Art is 'part of the DNA' of NCM
Her art-centered start in the museum sector is fitting for NCM, where contemporary art isn't secondary to play spaces or children's interactive experiences — it's fundamental to those experiences.
The New Children's Museum has a prolific history of using contemporary art by living artists, actually inviting the artists to build and design immersive exhibitions with NCM staff. Most recently, Panca's "El Más Allá," David Israel Reynoso's "Teatro Piñata" and before that, Toshiko Horiuchi MacAdam’s "Whammock!" or Wes Bruce's "The Wonder Sound."
RELATED: Panca's 'El Más Allá' Opens At The New Children's Museum
"What the New Children's Museum does is completely unique in the children's museum space — it's completely unique in the contemporary art space. This is an organization that was created with this idea, this philosophy that artists as drivers of creativity, of innovation would be able to work with an education team and create installations for engagement, for play," said Yang-Hellewell.
The museum was founded as The Children's Museum of San Diego in 1983 in La Jolla and also spent some years in a downtown warehouse as Children's Museum/Museo de los Niños. The institution reopened in its airy downtown space in 2008 as The New Children's Museum, and that "new" in the name is sticking around — a front-and-center nod to the freshness of the installations by contemporary, living artists.
"[Art] is part of the DNA of this organization. It is something that I want to bring forward more as I step into this role," said Yang-Hellewell, pointing to new experiments with outdoor spaces like Risa Puno's "In the Balance."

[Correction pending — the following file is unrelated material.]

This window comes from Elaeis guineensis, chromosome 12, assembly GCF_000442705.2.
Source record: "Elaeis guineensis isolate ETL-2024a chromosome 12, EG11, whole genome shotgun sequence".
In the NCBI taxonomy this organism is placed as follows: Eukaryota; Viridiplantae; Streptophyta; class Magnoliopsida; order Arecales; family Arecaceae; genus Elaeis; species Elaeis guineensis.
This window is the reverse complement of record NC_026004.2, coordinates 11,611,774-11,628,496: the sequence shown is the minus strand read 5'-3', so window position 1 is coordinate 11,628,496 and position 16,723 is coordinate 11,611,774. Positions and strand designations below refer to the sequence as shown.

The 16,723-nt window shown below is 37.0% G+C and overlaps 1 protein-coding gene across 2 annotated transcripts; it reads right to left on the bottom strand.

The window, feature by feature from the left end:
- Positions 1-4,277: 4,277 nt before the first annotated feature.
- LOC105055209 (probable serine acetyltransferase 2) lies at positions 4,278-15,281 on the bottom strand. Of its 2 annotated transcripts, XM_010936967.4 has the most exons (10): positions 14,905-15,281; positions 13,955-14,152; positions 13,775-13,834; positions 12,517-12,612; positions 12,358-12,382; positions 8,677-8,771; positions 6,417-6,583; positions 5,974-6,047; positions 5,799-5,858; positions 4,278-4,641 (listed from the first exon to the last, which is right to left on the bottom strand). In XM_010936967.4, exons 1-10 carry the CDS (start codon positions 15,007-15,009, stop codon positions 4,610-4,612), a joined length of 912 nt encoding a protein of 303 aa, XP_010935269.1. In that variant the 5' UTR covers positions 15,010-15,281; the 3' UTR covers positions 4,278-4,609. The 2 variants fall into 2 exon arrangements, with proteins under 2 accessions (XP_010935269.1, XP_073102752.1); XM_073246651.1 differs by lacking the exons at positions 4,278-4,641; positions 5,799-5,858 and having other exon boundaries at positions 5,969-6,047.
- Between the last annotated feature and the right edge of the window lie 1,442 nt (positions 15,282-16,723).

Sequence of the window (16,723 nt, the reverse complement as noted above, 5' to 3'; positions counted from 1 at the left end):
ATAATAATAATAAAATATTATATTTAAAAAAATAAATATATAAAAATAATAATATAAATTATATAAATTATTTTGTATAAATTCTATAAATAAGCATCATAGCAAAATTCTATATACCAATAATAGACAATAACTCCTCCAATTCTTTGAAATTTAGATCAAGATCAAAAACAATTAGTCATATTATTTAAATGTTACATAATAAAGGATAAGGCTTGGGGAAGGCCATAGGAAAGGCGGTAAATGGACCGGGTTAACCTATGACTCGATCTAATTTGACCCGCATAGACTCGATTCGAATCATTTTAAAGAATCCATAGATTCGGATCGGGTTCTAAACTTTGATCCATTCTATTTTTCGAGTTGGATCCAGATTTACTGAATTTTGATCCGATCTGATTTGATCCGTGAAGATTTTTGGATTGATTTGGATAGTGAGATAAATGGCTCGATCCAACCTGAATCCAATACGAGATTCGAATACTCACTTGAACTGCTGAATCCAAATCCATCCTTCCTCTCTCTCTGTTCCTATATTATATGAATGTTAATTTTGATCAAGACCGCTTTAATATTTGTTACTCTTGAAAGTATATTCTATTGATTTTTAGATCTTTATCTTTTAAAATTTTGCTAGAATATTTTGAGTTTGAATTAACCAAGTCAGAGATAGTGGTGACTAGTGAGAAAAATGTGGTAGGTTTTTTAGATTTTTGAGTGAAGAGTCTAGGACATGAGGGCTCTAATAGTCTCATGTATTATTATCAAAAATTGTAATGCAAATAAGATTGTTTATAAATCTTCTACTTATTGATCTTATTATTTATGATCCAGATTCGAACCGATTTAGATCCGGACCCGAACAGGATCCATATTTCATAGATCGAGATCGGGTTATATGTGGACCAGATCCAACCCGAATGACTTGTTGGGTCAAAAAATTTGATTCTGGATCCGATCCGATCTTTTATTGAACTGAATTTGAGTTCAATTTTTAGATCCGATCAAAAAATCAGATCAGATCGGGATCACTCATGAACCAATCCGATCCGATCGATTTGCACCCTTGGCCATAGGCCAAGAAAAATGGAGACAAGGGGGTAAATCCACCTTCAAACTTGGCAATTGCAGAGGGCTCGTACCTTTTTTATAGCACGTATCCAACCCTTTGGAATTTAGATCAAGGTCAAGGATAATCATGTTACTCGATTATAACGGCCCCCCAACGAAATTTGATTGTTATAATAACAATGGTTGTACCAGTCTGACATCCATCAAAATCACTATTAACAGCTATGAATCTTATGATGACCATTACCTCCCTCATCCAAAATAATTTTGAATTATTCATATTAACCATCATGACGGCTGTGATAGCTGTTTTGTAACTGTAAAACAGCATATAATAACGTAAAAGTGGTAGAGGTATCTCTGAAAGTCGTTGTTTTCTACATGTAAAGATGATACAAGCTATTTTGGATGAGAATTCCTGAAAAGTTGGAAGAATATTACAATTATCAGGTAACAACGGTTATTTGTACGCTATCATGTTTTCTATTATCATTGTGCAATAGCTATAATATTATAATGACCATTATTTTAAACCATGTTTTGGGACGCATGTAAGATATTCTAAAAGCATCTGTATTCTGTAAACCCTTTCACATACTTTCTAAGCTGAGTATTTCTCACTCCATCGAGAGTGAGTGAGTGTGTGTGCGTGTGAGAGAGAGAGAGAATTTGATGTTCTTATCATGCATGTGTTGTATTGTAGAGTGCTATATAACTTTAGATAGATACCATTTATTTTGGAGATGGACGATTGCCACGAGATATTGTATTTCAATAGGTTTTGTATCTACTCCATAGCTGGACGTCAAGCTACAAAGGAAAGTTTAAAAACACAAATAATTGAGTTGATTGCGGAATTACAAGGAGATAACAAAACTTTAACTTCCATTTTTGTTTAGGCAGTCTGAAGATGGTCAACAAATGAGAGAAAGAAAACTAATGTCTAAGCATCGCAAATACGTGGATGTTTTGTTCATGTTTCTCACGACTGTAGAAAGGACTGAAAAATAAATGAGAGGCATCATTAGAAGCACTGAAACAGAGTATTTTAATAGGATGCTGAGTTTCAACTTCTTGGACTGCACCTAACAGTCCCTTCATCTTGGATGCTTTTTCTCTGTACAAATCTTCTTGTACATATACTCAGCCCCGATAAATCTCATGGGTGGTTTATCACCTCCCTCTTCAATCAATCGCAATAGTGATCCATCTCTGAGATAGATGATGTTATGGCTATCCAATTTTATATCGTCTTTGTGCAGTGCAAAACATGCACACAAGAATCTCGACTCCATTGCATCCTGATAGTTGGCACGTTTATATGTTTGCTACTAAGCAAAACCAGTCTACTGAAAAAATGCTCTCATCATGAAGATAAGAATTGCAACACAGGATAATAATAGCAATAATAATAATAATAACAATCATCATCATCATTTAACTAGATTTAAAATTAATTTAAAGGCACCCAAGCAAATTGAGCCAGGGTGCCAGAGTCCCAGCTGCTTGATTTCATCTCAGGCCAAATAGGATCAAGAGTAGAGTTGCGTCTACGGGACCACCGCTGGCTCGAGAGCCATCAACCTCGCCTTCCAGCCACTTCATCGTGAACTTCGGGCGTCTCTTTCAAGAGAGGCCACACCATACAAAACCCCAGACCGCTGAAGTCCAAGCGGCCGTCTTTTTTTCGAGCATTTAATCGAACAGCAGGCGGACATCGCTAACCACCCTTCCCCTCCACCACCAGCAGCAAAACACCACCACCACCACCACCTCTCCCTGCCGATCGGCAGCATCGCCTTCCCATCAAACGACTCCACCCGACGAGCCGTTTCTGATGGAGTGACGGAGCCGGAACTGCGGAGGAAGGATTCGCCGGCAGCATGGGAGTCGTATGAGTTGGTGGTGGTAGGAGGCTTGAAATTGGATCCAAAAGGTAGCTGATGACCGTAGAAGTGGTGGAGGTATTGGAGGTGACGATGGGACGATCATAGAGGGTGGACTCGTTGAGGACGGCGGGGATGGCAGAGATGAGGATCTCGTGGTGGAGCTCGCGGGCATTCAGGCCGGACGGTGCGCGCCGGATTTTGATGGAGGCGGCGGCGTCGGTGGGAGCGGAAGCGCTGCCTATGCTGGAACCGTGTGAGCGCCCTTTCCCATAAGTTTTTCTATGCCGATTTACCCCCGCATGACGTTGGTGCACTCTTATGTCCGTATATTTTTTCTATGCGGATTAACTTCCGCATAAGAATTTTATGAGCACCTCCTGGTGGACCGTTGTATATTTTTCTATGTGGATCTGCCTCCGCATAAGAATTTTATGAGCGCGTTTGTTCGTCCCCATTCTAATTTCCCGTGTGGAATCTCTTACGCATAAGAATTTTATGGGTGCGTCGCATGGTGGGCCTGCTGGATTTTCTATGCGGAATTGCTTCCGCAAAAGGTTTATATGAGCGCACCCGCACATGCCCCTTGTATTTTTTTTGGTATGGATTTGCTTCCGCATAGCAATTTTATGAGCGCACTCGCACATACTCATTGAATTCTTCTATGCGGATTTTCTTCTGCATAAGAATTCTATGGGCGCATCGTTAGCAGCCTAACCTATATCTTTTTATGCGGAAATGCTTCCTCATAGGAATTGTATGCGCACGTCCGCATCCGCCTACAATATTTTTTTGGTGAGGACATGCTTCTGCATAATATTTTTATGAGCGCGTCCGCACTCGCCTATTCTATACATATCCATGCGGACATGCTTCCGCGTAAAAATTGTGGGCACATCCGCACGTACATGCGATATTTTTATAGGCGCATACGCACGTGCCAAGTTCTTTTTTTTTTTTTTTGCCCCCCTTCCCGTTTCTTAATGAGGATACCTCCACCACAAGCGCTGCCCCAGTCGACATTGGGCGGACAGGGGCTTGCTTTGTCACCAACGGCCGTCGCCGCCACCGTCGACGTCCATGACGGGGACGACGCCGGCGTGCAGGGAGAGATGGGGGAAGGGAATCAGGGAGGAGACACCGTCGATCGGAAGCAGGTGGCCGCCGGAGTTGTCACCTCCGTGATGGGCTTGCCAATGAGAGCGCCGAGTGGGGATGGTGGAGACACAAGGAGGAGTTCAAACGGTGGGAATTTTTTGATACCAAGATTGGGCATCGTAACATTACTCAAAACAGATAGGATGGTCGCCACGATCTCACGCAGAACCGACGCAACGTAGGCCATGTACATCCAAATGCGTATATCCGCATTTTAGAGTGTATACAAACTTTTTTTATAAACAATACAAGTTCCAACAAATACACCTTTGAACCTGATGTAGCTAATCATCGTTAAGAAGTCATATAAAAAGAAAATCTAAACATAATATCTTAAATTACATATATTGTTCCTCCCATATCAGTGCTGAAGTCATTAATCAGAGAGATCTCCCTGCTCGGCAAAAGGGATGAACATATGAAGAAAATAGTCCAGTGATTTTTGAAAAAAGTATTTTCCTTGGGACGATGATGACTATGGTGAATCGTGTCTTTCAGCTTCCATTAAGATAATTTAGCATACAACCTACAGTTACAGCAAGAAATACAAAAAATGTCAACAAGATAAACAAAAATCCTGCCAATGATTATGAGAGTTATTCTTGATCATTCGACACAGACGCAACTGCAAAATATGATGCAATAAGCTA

She added that for the artists they work with, it's a chance to do something unusual, where audiences engage with a large-scale installation in ways that rarely, if ever, happen in other contemporary art spaces.
On how children play in immersive art installations: "I'm now thinking about experiences through my own children's eyes. And I think it's interesting to also watch adults as they walk into some of these spaces, because I think they have a lot less experience in a lot of ways with engaging with these types of spaces. But you watch kids and my own kids walk into these spaces, and it's like they know exactly what to do. In 'Teatro Piñata,' they immediately understand the performance element of it. So they're exploring all of the spaces, but then they're getting on the stage — and there doesn't even have to be anyone in the audience. I love that sort of impromptu nature of the play that comes out of that particular installation." — Elizabeth Yang-Hellewell
'Rethinking what the museum is, and who it serves, and who is the museum'
In 2019, staffers at NCM began to organize. During the pandemic — in remote negotiations while the museum was closed and many workers were laid off — they finally signed their first contract. It's a first for the region.